Napoleon A. Jones Jr.
Judge in San Diego Scouts case
Napoleon A. Jones Jr., 69, the federal judge who ruled in a San Diego case that the Boy Scouts were a religious group and couldn't lease city land, died Dec. 12 at his home in northern San Diego County after a long battle with prostate cancer, his wife, Rosalyn, said.
In 2003, Jones found that San Diego acted improperly in leasing land to the Boy Scouts, an organization that bars gay leaders and requires members to swear an oath to God. Jones found that the leases violated the separation of church and state.
The ruling is under appeal.
Jones was born Aug. 25, 1940, in Hodge, La., and was raised in San Diego. He graduated from San Diego State and from the University of San Diego's law school. Jones became a San Diego County Municipal Court judge in 1977 and a Superior Court judge in 1982. Jones was appointed to the Southern California U.S. District Court by President Clinton in 1994, becoming San Diego's second black federal judge.
"We come from a generation who took our need to succeed as paramount," retired San Diego Superior Court Judge Joe Littlejohn told the San Diego Union-Tribune. "Nap really epitomized that. He always went the extra mile."
Civil rights and labor attorney
John Silard, 80, who with law partner Joseph L. Rauh Jr. formed one of the country's foremost practices specializing in civil rights, civil liberties and labor law, died Nov. 29 at a Washington hospital. He had been in a coma for the last two months after a procedure to alleviate heart ailments.
Although Rauh, who died in 1992, was more the public face of the firm, he and Silard worked closely on legal strategy and writing court briefs for more than 30 years. One of their most lucrative clients was the United Auto Workers union, whose then-leader, Walter Reuther, was a friend of Rauh's. Rauh and Silard were also active in the Democratic Party.
The Washington lawyers also represented Broadway playwrights Lillian Hellman, during her hearings before the House Un-American Activities Committee, and Arthur Miller, during his trial on contempt-of-court charges for refusing to identify writers alleged to be communists.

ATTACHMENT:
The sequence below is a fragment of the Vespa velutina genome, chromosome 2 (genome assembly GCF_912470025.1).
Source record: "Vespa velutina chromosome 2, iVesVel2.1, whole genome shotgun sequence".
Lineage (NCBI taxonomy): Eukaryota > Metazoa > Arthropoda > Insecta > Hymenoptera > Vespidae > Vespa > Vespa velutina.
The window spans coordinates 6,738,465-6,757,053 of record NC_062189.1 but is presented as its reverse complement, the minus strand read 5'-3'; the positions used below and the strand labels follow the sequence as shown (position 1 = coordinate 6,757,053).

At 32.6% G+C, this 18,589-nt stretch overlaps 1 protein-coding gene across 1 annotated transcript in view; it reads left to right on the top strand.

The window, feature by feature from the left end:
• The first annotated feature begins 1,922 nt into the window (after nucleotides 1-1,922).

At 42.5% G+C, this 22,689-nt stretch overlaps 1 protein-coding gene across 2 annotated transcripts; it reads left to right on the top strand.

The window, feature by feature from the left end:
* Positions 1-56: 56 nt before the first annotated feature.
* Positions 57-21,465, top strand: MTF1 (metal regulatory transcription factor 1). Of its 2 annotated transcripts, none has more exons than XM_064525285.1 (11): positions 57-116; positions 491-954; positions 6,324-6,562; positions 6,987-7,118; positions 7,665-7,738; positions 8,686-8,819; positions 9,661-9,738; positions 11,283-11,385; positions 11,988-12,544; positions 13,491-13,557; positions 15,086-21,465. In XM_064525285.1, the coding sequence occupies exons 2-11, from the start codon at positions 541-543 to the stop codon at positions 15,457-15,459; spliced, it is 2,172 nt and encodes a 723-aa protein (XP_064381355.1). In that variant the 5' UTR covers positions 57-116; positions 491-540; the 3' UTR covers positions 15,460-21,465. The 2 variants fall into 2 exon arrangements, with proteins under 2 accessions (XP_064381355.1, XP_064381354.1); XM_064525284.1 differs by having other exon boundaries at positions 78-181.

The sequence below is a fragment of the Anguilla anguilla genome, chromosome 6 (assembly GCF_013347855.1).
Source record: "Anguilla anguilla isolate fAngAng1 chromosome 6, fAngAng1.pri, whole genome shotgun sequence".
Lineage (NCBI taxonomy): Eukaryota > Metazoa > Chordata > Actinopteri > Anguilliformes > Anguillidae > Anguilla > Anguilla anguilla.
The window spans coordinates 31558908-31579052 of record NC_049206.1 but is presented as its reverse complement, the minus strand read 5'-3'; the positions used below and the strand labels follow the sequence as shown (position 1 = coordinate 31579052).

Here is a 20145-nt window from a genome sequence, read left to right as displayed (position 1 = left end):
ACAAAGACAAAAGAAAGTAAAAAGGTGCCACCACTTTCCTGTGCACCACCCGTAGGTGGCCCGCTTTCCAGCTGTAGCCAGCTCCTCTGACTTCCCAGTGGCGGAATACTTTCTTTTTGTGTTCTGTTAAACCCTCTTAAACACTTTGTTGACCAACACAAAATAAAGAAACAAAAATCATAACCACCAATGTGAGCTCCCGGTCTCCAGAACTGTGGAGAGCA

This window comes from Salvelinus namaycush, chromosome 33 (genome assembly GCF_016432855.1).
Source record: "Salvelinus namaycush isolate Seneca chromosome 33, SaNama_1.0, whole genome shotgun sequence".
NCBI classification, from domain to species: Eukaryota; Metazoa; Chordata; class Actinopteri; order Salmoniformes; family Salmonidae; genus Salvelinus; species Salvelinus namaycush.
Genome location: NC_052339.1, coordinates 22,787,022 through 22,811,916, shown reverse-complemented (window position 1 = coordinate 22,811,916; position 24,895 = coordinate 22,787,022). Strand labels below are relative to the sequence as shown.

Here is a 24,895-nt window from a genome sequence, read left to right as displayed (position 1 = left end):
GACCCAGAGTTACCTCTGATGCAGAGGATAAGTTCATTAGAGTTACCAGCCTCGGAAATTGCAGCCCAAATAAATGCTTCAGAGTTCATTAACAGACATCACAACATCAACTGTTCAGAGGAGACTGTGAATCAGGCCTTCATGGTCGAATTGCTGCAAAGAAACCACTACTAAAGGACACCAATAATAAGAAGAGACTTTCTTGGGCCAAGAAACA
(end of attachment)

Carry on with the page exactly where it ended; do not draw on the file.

John Szilard was born Jan. 8, 1929, in Vienna, Austria, and grew up in Budapest. His Jewish family immigrated to New York to escape the Nazi threat and dropped the "z" from the name.
Silard first teamed with Rauh in the mid-1950s after having been introduced by Silard's uncle, Leo Szilard, a world-renowned physicist and contributor to the Manhattan Project who spent his later years as a peace activist. In 1962, Silard helped his uncle form the Council for a Livable World, an early arms-control group.
20-year head of Moorpark charity
Ruben Castro, 80, who headed Catholic Charities in Moorpark for 20 years, died Dec. 2 after a long illness, his son Steve said.
"He's one of a kind in Moorpark," Councilman Clint Harper told the Daily News in 2005. "Nobody comes close to putting the time and effort he does to helping low-income families in our community." City officials plan to name a new social services center in Castro's honor.
"I'm helping where I'm needed. We received so much from Moorpark. It's nice to return something," he told the Daily News in 2005.
Castro was born Aug. 19, 1929, in La Verne, graduated from high school in Moorpark and then served in the Air Force. He ran his family's grocery store in Moorpark before going to work for Catholic Charities. Castro also worked for the Commission on Human Concerns and was appointed by Gov. Pat Brown in 1966 to the Ventura County Fair board. He was reappointed by Gov. Ronald Reagan in 1970.
"He's going to be a very hard individual to replace in this community," Steve Castro said.
Amin Hafez, the former Syrian president who was brought to power by a military coup in 1963, only to be overthrown three years later, died Thursday of cancer, one of his former advisors said. He was 89.
Thor Arngrim, a retired personal manager for Debbie Reynolds, Susan Anton and Liberace, among others, died Wednesday in Vancouver, Canada, of complications from Parkinson's disease. Arngrim, who was born Wilfred James Bannin, was also an actor and founded the Totem Theatre of Vancouver. He was 81.
-- times staff and wire reportsCopyright © 2014, Los Angeles Times